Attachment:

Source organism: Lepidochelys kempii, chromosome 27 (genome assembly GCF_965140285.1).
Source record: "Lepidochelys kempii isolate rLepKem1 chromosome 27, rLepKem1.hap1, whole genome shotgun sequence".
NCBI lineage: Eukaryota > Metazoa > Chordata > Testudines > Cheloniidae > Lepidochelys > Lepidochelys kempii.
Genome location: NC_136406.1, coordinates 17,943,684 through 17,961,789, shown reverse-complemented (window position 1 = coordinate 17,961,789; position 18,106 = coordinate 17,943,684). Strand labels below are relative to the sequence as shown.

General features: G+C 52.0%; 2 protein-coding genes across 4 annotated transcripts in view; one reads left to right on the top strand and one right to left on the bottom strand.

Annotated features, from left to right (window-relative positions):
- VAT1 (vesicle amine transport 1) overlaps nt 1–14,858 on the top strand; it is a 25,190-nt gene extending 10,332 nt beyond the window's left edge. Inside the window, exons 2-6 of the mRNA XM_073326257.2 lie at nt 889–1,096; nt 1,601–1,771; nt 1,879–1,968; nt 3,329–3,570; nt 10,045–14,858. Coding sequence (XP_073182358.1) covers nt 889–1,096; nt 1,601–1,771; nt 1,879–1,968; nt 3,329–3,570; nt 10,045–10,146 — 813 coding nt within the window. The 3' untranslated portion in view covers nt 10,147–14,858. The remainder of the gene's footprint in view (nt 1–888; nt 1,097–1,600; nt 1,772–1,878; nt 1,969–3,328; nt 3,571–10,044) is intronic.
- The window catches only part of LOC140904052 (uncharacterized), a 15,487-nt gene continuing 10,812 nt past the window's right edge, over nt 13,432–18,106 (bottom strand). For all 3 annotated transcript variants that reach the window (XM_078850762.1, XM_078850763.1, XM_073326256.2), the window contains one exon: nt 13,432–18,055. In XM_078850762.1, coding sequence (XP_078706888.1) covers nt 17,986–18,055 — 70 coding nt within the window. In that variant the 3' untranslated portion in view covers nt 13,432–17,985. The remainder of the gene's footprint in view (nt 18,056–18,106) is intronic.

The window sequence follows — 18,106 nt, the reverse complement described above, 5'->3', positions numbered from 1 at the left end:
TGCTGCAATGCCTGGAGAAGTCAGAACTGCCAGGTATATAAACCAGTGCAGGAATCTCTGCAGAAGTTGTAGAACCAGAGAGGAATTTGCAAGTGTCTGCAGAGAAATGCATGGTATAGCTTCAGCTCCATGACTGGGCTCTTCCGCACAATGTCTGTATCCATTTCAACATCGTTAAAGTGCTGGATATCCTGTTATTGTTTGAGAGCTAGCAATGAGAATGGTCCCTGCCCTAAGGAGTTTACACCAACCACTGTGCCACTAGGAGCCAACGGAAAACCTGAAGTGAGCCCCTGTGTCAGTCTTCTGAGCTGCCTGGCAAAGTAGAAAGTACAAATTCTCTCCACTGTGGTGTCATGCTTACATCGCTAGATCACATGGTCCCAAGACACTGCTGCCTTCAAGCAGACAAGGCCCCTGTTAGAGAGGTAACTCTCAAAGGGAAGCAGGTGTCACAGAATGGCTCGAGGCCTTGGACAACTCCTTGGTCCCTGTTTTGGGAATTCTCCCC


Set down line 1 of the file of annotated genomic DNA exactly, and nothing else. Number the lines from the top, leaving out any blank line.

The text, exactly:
Source organism: Lepidochelys kempii, chromosome 27 (genome assembly GCF_965140285.1).